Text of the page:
Like with Everlost, Shusterman blew my mind again with the Unwind Dystology. This series (UnwindUnwhollyUnsouled, and Undivided) takes place in the future after the second civil war was fought over abortion. Now children cannot be aborted, but from ages 13-18 they can be “unwound,” a process which results in 100% of their body being donated, so they’re not technically dead. These books are eerie and exciting and wonderful.

I think my favorite thing about Neal Shusterman’s writing—besides the incredible stories he comes up with—is his awesome omniscient narration. Most of the time I don’t like omniscient stories because I want to stick close to the main characters, but Shusterman uses the omniscient narrator to take you into the both the villains’ and side characters’ heads and beautifully characterize them in even as little as a paragraph. He puts the omniscient point of view to its best use by really getting deep into all of the characters (no matter how brief) to give the readers all of the perspectives on the situations in the book. These two series are both unique and really cool, and his narration makes the books some of my favorites and Shusterman one of my favorite authors.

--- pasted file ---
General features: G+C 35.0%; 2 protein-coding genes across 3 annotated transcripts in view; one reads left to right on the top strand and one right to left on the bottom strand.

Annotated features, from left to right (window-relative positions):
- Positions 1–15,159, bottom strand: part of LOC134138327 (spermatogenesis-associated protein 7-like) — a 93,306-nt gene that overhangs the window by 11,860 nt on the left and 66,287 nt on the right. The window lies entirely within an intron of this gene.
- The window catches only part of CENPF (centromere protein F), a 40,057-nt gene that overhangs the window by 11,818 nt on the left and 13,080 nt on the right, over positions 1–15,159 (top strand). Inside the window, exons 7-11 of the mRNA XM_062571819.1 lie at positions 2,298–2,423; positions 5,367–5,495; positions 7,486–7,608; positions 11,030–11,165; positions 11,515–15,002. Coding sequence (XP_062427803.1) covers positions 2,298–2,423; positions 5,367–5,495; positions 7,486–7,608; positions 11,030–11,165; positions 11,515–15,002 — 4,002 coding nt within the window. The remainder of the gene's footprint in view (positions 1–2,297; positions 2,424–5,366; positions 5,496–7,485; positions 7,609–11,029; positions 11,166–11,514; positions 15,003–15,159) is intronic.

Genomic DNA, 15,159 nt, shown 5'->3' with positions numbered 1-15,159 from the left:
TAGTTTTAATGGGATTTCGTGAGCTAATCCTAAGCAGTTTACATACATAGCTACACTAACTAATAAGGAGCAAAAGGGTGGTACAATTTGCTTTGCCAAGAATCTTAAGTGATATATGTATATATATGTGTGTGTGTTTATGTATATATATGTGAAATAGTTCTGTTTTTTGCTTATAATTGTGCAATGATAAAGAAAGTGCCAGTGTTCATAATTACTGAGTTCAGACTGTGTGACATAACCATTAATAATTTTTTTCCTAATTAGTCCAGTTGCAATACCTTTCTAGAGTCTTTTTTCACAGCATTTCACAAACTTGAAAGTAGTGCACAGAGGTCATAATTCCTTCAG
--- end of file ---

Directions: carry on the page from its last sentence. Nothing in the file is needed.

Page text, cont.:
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Everlost and Unwind are two of my favorite novels

Though I haven’t read many of Neal Shusterman’s books, I absolutely love the ones I have read, and I can’t wait to try more!


Have you read any of Neal Shusterman’s books? Which ones are your favorites?